This was my favorite botany job yet and unfortunately I am ending it early. Good news is I’ve landed a permanent job after a few years of constant moving about. I will have to incorporate the native plant restoration work into my new position. I enjoyed working with each part of the plant cycle in native plant propagation. I enjoyed collecting seeds, cleaning, storing, and treating seeds, growing them in the greenhouse, and planting them at their final destination restoration site. It was a beautiful experience. But I got out before the summer heat.
Each weekend I jumped on a different trail in the area. What is neat about the Redding BLM and the surrounding area is the amount of recreation. It seems to be the (only) thing to do around here- but it’s a good one. You’ve got the Lassen to the east, Mt. Shasta to the North and the Trinities to the West. It really is a beautiful place.
Besides on the ground restoration work, I developed a restoration handbook for the next seasonal. It includes maps and pictures of the restoration sites and what plants go there, as well as other tips. What I learned in my short time at the Redding BLM is invaluable.
Here are some photos from my stay:
Little buddy hanging out with me in the greenhouse
buckeye seedlings at the greenhouse
buckeye growing in drainage area.
View of Redding from the bluffs- Sacramento River, Sundial Bridge and the Trinities
It is in the 80’s and sunny in Redding and the planting season is coming to an end. There are numerous restoration sites on the district that are old mining sites or other disturbed areas. We are trying to get as many plants in the ground as we can before it dries up more so we don’t have to hold them in the greenhouse over summer. Today we had about 70 middle school kids help plant a gravely hillside. It was great!
I have done some seed collections, weed monitoring, and rare plant monitoring in the field as well.
In the greenhouse we’ve been sowing, transplanting, weeding, watering and straightening up.
At home I have been cleaning seeds and working on extra projects. I hope to leave the office with good reference material for the next seasonal technician. I have made maps of the restoration sites and what plants and seeds to use. I am also making a seed collection guide that includes photos and protocols for various aspects of native plant propagation. I find it hard to work on this at times because there are always plants to be cared for in some way.
This is an amazing job and my boss is super stellar. I have always been enthusiastic about botany and restoration work and I just keep getting more jazzed about it. Grateful to have such a soulful job.
Charter school helping with a planting site
This is my third CLM internship. Third time’s the charm- this is the most feel good job I have ever had. I am doing native plant propagation at the Redding BLM office. After two wonderful years in Oregon, I am enjoying the sunshine in Northern California.
Instead of cattle or timber, the focus of the office is recreation. I have been working alot in the greenhouse- planting native seeds, weeding, watering and transplanting. The nursery contains anything native- trees, shrubs, sedges, rushes, grasses, and forbs. I also have been processing some skunk bush seeds as homework. Tomorrow, we will be planting some blue oaks at a restoration site.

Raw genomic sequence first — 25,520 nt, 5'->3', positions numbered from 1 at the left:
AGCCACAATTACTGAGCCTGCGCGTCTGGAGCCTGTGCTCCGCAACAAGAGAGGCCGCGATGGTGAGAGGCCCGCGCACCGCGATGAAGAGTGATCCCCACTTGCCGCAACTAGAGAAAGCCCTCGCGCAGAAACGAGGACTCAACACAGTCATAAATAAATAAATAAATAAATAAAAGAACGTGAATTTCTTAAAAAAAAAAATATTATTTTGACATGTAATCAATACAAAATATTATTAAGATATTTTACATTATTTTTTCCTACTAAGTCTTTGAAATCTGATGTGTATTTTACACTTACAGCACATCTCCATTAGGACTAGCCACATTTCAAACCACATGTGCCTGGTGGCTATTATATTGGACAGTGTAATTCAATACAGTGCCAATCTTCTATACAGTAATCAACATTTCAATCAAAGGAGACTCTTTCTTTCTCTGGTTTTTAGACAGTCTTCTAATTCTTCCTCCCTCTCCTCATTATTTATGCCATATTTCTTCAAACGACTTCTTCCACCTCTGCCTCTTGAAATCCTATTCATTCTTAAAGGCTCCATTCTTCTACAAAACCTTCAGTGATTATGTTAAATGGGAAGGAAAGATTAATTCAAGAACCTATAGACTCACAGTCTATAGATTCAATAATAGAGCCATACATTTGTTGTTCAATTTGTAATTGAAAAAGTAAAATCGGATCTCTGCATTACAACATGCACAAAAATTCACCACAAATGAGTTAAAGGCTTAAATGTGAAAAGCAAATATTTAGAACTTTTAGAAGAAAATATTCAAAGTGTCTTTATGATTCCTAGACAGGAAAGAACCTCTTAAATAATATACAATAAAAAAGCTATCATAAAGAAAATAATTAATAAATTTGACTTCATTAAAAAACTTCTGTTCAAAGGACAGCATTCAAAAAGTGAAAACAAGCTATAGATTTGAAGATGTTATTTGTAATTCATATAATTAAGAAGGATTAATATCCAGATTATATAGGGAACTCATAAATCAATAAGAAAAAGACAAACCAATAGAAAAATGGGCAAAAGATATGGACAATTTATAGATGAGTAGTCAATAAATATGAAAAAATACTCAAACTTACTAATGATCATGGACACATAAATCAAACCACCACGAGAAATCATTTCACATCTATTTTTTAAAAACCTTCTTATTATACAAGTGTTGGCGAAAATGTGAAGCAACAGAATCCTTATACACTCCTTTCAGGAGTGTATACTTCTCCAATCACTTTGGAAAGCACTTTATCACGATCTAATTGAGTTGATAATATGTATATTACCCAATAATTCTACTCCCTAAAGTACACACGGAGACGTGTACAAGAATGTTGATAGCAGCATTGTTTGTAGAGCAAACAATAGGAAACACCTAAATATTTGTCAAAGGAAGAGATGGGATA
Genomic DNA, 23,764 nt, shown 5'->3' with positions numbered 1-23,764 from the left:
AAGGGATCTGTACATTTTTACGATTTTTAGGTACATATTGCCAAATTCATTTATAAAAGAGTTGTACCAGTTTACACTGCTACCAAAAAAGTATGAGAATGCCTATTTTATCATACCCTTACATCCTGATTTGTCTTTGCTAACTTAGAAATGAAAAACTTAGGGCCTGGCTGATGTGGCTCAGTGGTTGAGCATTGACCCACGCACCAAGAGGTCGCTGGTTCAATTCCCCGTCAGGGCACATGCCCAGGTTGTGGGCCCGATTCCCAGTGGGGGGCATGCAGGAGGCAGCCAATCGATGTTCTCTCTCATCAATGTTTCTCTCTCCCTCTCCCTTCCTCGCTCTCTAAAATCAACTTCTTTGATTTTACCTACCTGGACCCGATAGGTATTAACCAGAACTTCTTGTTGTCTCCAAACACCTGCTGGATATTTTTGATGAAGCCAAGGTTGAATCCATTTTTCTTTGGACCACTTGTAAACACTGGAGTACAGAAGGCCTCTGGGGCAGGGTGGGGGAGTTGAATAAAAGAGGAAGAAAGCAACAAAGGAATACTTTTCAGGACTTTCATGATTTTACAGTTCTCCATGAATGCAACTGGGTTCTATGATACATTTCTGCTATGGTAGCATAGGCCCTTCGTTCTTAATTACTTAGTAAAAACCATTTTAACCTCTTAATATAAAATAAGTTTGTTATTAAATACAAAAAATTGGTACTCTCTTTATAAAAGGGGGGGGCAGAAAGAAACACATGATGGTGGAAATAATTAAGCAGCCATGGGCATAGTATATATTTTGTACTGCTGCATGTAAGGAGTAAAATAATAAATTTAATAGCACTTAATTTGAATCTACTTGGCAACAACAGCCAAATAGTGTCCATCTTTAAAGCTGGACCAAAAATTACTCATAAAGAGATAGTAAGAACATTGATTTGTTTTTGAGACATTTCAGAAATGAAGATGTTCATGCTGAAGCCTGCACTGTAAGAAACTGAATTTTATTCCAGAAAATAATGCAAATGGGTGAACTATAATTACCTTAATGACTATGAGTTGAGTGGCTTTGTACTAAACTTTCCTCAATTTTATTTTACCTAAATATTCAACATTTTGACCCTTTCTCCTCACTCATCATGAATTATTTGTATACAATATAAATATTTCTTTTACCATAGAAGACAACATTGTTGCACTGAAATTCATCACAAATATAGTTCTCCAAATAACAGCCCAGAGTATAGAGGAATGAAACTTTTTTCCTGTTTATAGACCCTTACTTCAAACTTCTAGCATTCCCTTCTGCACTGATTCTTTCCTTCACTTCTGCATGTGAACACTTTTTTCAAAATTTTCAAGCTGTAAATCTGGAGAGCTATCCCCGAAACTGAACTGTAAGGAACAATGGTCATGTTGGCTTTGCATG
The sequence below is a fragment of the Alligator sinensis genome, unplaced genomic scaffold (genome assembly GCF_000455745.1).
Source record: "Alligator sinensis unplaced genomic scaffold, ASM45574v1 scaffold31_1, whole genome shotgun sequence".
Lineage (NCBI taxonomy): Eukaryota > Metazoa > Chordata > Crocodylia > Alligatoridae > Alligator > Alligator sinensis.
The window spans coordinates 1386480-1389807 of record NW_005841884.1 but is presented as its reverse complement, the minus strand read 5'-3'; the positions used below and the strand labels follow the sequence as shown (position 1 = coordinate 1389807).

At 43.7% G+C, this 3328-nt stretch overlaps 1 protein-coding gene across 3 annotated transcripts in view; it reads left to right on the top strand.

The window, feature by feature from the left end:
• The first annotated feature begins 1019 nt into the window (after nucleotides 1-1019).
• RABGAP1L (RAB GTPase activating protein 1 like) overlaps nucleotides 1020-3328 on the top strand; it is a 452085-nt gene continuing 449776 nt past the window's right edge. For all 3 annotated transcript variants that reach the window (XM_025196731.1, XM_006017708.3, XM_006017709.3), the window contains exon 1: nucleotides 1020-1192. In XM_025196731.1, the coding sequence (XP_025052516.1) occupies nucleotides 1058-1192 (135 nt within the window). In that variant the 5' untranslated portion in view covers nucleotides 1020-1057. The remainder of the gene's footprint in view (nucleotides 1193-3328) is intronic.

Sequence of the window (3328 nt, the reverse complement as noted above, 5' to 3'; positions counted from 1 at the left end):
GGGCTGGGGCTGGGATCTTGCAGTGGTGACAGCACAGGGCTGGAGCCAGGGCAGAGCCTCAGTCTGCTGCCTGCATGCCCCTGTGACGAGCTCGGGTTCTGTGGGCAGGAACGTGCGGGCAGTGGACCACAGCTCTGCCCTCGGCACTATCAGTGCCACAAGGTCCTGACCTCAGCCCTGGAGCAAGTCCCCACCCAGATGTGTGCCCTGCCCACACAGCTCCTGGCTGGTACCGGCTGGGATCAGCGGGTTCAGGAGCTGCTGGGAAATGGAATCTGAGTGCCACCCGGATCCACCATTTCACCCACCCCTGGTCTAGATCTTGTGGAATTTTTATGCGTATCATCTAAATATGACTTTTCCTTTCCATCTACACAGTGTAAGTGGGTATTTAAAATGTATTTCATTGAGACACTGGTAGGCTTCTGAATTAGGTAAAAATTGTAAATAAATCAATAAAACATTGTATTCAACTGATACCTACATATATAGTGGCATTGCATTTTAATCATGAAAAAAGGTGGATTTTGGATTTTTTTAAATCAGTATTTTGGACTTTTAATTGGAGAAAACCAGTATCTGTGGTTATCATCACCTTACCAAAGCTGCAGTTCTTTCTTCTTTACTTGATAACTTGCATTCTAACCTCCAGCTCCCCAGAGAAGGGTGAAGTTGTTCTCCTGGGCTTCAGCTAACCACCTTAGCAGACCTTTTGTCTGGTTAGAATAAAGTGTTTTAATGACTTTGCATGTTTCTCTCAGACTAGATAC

This is my third week on the job and I am learning so much as I go. I am excited to learn about every aspect of growing plants for restoration projects- from seed collection to propagating to planting. I’m interested in learning the native plants through this process.
Until next time,
This is the greenhouse we share with Happy Valley Elementary School
My second CLM internship is coming to an end. The internship started with a hiring freeze and uncertainty as to if I was to be hired. It ended with a furlough. During my internship I mostly learned about the timber industry and weed management. I was disappointed with the lack of botany surveys. The office I worked in has contractors complete the botany surveys. I did my best to teach myself the native flora, but most of my work was writing reports, creating a weed management plan for a habitat reserve, and managing weeds throughout the district. It was an awesome experience and I learned a ton. Another highlight was taking a class on Rare and Sensitive Lichens and Bryophytes at the Siskiyou Field Institute. It would not have been possible without help from CLM.
Last weekend I went to the Mushroom Festival at Mt. Pisgah near Eugene, OR. I volunteered at the lichen booth with some other botanists in the area. It was really exciting to see hundreds of specimens, the leading experts in mycology and hundreds of fungi enthusiasts.
I’m not sure what is coming next for me in the botany field. I hope to stick around the area of Eugene/Cottage Grove, OR. I think I’ll spend the winter volunteering and studying lichens, bryophytes and fungi. I’ll leave the vascular plants until next spring. I wonder if CLM has a limit on the number of internships I can do 🙂
Thank you CLM for all the work and education opportunities. Thanks to Krissa and Wes for always being available when I had questions. CLM is truly wonderful!
Lots of work related to weeds lately. I’ve done weed monitoring, weed treatments, and weed management planning. It has been a nice balance between taking action and planning for action.